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I Knit Around

Monday, October 24, 2005

Socktoberfest: Don't Blink, You'll Miss It; and, Homebrew Knitting

Too late! While you all weren't looking this weekend, I actually completed my Socktoberfest 2005 socks!

Okay, to be fair, I don't normally post on weekends, so you couldn't have seen this happening if you'd wanted to. I still find the speed with which these came together to be amazing, though.

Socktoberfest 2005: Sock Experiment 5 (SE5) Final Report Card

SE5: Socktoberfest Completed!
Baby Cable Rib Socks from Sensational Knitted Socks

Yarn: Lion Brand Micro-Spun, 2 skeins of Lavender (1 per sock), and scraps of Fuchsia.
Gauge: 7 st/in on size 4 needles

As I've reported before, this pattern is a breeze to work with. Follow the instructions as written, and you won't have annoying holes along the picked-up stitches for the gusset, or at the heel turn (and you don't even have to wrap stitches!).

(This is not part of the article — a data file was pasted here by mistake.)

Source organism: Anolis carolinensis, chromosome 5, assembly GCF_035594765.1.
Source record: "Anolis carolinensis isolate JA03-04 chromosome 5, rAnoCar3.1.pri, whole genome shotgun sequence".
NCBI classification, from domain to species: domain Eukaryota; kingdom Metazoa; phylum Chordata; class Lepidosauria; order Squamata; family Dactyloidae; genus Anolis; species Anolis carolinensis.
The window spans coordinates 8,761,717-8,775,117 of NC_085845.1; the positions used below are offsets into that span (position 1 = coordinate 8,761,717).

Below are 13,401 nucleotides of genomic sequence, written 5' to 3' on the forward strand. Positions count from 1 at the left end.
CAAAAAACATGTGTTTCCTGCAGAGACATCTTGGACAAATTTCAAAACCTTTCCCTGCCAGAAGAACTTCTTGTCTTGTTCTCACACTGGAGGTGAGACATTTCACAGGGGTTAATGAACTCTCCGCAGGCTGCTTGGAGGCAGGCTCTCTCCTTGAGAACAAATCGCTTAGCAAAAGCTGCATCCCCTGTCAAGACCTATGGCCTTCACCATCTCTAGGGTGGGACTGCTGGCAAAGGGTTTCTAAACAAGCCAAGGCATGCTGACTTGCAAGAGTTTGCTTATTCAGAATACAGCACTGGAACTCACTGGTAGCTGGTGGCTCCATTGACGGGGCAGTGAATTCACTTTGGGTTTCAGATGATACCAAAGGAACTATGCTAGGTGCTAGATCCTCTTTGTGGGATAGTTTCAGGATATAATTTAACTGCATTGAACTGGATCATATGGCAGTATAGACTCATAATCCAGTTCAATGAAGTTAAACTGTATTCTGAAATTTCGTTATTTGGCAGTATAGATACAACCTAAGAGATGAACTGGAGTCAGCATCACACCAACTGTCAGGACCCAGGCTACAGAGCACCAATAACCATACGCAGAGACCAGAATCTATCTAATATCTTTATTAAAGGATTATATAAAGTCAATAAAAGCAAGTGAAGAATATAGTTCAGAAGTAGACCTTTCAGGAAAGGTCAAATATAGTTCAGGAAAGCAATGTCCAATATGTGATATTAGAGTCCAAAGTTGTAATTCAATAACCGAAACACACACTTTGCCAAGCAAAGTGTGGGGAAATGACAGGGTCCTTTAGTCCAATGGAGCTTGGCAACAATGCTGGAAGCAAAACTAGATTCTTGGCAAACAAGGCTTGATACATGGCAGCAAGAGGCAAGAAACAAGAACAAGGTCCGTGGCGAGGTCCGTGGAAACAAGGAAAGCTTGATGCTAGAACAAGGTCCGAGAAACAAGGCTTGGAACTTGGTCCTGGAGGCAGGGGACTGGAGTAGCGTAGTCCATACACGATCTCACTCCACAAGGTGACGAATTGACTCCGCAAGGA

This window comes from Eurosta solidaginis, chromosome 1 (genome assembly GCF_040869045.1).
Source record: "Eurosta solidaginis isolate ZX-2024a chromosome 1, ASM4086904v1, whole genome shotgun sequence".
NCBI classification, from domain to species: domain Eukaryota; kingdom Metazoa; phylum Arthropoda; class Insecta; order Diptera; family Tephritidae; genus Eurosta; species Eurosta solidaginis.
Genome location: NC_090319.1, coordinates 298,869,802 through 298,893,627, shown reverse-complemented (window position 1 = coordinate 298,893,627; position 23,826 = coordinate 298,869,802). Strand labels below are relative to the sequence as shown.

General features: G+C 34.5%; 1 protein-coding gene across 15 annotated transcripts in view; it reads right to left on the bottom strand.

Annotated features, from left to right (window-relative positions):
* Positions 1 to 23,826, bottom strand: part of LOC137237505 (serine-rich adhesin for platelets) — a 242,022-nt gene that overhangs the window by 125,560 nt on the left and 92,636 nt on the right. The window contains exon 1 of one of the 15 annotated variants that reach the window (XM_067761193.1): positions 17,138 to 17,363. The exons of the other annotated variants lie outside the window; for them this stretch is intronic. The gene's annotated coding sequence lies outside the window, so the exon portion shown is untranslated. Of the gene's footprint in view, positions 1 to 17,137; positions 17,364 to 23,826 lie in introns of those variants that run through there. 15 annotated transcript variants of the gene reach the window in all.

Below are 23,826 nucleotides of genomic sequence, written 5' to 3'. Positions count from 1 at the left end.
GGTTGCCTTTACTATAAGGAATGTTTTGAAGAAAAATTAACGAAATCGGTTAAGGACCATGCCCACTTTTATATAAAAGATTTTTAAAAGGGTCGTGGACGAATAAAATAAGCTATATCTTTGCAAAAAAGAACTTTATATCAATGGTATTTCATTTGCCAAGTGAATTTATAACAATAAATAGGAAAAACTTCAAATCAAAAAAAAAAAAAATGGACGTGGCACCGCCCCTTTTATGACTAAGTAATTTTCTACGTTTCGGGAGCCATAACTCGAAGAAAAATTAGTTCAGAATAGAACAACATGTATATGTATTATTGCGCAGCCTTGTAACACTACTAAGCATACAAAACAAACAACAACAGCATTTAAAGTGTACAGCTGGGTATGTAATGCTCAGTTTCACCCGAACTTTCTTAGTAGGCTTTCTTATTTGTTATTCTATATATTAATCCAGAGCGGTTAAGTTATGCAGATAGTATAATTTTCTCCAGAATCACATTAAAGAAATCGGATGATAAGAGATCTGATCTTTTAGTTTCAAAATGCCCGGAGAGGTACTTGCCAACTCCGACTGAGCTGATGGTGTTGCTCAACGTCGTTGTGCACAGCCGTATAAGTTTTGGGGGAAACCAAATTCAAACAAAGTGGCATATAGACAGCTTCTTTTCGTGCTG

My first attempt at SE5 was done with size 2 dp needles, and while it produced a recognizable sock, I had trouble getting it to fit. After successfully knitting a pair with size 4 circulars, my conclusion is that the fabric I achieved with size 2's was too stiff. It wasn't elastic enough to conform well to the foot, and I wound up with some areas bagging while others were binding. Not good.

You may have noticed I said "size 4 circulars". A little before I got to the heel of the first sock with my size 4 dps, I was getting frustrated handling the needles. I forget what brand I've got, but their size 4's are several inches longer than their size 2's, and distinctly heavier. I had several instances of a needle dropping out of the piece altogether.

I knew I had one 40" size 4 circular, so I dug it out and decided it was time to try the so-called "magic loop" method. Truthfully, there's not much "magic" to it - it's merely the only logical way to manage extra cable if you try to knit a circular piece with less circumference than the length of your circular needle. I'd knit with the "magic loop" method decades ago, it's just that no one had thought to publish a book describing it. It would make as much sense to declare the Fifth DP needle to be the "Magic Needle" when you write about how much better 5 dps are than 4.